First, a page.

You could be keeping moisture in the car -- including that from your breath -- if the air intake mode is set on recirculate instead of outside. This is not unusual. Most people have never read their owner's manual and don't understand this feature. Use recirculate only for getting the coldest air conditioning, and for temporarily blocking outside air when going through a very dusty area or a "skunk-smell" zone or somesuch.

Gary T
10-28-2005, 02:40 PM
It's been some time ago, so I don't remember the exact details, but I had the same thing happen in my car.

My friend showed me a small symbol of a car on the dash at the environmental controls section, with an elipitcal symbol "on" the car image. He explained that you can get your air 'recirculated' or essentially from outside. He pressed the symbol and the problem went away immediately.

I'm wondering if that is the issue.

If you're introducing warm/humid air from outside into the cabin, it will quickly fall below dewpoint and condense on the windows.

Does your car have such a symbol? If so, press it! I'm guessing that your percentage of outside air is too great and you're introducing warmer or humid air into a cooler environment--and so, condensation.
I think you're getting mixed up here. Outside air in this weather is not going to be warmer than inside air. The warm, humid air that causes this type of problem comes from people's breath. If the intake air mode is set to recirculate, all that moisture builds up in the car. You want the mode set to fresh air intake so that the airflow draws moisture out of the car.

Fridgemagnet
10-30-2005, 05:55 AM
The aircon should dehumidify the air whether the source is external or recirculated. I've found that leaving the aircon on recirc is not a good idea, as the air soon becomes very stale and almost headache-inducing. But momentarily useful for driving downwind of landfill sites and sitting behind an old diesel smoker in a traffic jam.

The screen blower only demisting the bottom of the screen is just down to shit design. The air is hitting the screen at too steep an angle. Mazda 323s do this, with the added bonus of something in the aircon pipes smelling faintly of wrestler's jockstrap.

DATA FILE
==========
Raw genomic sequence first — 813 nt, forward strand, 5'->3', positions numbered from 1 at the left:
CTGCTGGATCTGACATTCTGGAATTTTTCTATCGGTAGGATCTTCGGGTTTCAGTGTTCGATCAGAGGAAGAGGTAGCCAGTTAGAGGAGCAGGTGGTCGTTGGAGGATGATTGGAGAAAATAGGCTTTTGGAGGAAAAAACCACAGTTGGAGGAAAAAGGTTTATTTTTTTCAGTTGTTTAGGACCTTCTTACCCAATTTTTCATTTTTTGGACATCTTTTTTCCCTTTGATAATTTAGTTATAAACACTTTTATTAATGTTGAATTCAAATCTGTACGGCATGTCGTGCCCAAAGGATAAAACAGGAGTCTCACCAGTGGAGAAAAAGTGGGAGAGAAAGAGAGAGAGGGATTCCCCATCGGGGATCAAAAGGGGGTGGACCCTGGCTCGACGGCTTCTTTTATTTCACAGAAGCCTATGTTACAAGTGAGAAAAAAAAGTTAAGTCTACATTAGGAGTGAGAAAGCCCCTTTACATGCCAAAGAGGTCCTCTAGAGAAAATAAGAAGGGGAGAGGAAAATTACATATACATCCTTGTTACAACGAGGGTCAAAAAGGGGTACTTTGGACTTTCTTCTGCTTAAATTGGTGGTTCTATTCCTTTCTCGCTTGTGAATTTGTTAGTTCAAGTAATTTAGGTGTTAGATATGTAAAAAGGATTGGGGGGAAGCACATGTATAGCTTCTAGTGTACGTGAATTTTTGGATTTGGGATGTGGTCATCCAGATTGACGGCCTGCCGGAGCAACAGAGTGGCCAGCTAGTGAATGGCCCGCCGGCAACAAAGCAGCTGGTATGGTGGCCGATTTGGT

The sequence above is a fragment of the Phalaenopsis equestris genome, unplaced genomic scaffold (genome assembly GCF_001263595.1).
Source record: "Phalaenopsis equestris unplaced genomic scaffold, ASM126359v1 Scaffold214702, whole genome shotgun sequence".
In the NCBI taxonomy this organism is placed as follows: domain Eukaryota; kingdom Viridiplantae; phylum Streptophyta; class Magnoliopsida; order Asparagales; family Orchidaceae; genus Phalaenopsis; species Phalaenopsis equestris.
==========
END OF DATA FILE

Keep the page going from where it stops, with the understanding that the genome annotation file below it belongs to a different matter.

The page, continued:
Check for moist carpets in the vehicle too. Sometimes a hole in the wheel arch or bulkhead will let in water from road spray, and this will make the interior very humid. I had an old Austin Maxi like this, and every autumn would see a little crop of toadstools growing out of the carpet near the clutch pedal.

No problems with my current Citroen. The front windscreen demist button turns on the aircon and directs all the air at the windscreen. Even if the air is cold, it still demists the windscreen in a few seconds just because of the low relative humidity and high flow rate. It's magical to behold.

LucyInDisguise
10-30-2005, 09:50 AM
Take a white paper towel or cotton rag. Wipe the interior glass surface.

If you are getting an oily substance (possibly with a green tint) off the glass, your heater core is leaking and your defroster is blowing a fine mist of coolant (antifreeze) onto your windshield. Left unattended for long, you will also find staining under the carpet on the right (passenger) side or near the center console if you have one. Good luck.

Fridgemagnet
10-30-2005, 01:26 PM
Top tip from LucyInDisguise. I had this very thing happen on an old car of mine - every now and then a little wisp of smoke would waft up from under the windscreen, and I was sure it was a shorted wire. Smelled just like burnt insulation. As it happens, it was a leak in the heater matrix, and the smell was the smell of old coolant, which became apparent when I opened the radiator cap when warm. I bypassed the heater matrix once I sussed it, but the damage was done. Shortly thereafter my big end seized up, probably caused by localised hotspots due to air pockets in a leaking cooling system.

spingears
10-30-2005, 07:21 PM
So every morning in the autumn/winter, or whenever it's cold, I usually find my windshield either steamed up or wet on the inside with condensation. Similarly, when it's cold or rainy, the interior steams up quite a bit, and I'm usually pulling over to wipe down the windshield or driving with the windows down (brrr!). Even this isn't particularly effective.
Before you park and lock up your car for the night..... Open all of the doors for 3 minutes to change out the warm humid moist air accumulated on your way home.
Close up and lock the car for the night. At the end of the week report back on the conditions in the mornings!

Peanuthead
10-31-2005, 04:22 AM
I also have a dicky defroster

Gonna have to put one of those on my Christmas list. It gets mighty cold in Chicago. :D